Friday, 1 September 2017

Implementing the tenure track system in Indian academia

The tenure track system followed by US universities and institutes allows them to be sure about keeping someone for the long term on their faculty after having carefully observed him or her for some years. In itself this is a good provision to have as it allows for a better quality check than the present day system of permanency after one year of probation in government institutes and universities in India.

However, the manner in which it is implemented needs some attention in my opinion: (1) If I'm not wrong, most tenure track appointments go through an evaluation of "research productivity" every year. I see a flaw here and propose a way to address it below. (2) It is my impression (which may be flawed) that excellence in teaching is not given its due and tenure decisions are overly biased towards research output and the magnitude of money brought in via grants, etc. The flaw here is all too obvious: there are students to be taught and their interest (and grasp of subjects) are clearly dependent on the quality of teaching. It is for university administrators to realize and admit this and restore balance : I will not dwell on this point in this post.

Coming to the flaw I perceive in Point (1) above and a possible resolution of the same:

Any serious research problem, fundamental or applied, requires a settling down of the mind and deep, careful and rigorous thinking. And I don't think this is possible with a gun to one's head creating pressure to "produce output" on a yearly basis.. What that can do is keep an academic unsettled and worried about producing enough output in the short term to secure his or her job instead of going after tougher problems.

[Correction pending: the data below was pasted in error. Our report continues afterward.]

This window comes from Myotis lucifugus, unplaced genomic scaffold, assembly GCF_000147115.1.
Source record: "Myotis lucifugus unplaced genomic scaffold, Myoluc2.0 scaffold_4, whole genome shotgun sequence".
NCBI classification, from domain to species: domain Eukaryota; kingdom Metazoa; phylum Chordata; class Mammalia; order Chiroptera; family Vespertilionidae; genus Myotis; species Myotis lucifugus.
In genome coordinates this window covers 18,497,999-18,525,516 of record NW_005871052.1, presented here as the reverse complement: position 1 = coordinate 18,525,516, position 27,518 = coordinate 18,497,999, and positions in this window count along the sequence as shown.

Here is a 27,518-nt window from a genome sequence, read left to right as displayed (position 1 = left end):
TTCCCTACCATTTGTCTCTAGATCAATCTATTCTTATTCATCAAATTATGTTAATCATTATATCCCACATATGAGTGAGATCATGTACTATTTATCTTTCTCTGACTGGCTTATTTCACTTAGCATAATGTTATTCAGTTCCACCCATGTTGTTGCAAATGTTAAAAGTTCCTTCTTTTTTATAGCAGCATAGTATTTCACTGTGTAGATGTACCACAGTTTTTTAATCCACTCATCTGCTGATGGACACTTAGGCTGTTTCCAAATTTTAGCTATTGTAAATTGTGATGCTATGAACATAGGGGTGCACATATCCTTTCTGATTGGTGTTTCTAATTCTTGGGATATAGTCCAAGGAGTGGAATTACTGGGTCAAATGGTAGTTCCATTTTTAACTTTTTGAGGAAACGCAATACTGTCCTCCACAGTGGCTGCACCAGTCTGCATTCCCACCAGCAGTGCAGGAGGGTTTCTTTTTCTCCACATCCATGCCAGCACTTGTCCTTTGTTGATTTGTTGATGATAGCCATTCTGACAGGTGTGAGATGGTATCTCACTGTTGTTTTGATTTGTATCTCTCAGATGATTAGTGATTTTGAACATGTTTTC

Instead, if one's research output is evaluated (quantitatively as well as qualitatively : please also read: http://strike-a-pause.blogspot.in/2016/04/a-possibility-periodic-extended.html) at (1) the three year mark (i.e. half way) and (2) the six year mark when one comes up for tenure, then that would allow the faculty member to make progress on his or her research in a more balanced manner in my opinion and still go through a comprehensive evaluation before getting tenure.

I think a case can be made for institutes and universities in India to implement the tenure track system IF (note the use of capital letters in the IF) they are also willing to make the required effort from their end to enable the faculty member:

1. Keep teaching loads reasonable : no more than one course a semester for the first two years with a UG/PG teaching balance and no more than one course and one lab per semester after that (again, with a UG/PG teaching balance). This will enable the faculty member to keep a healthy balance between teaching and research.

2. Provide good TA support for examining answer books, demonstrating and overseeing lab experiments, etc.

3. Carry out start-up grant and lab-space / student-seating-space negotiations during the hiring process and make sure these are provided the day the faculty member joins.

4. Make sure the faculty member gets a couple of Masters students and a PhD student to guide at the first student induction following his or her joining.

5. Make sure processes related to procuring and setting up research infrastructure are efficient and well supported by trained staff.

(I spent 11 years in the US after my B. Tech. across three different universities for my M.S., PhD and Post-Doc and can say from my personal observation that ALL these five points were implemented there.)

Basically, create the right conditions for meaningful research, provide the required support, evaluate qualitatively as well as quantitatively at sensible intervals and give both teaching and research the emphasis they deserve while making tenure decisions.

Then, I think the tenure track system can work in our favour.

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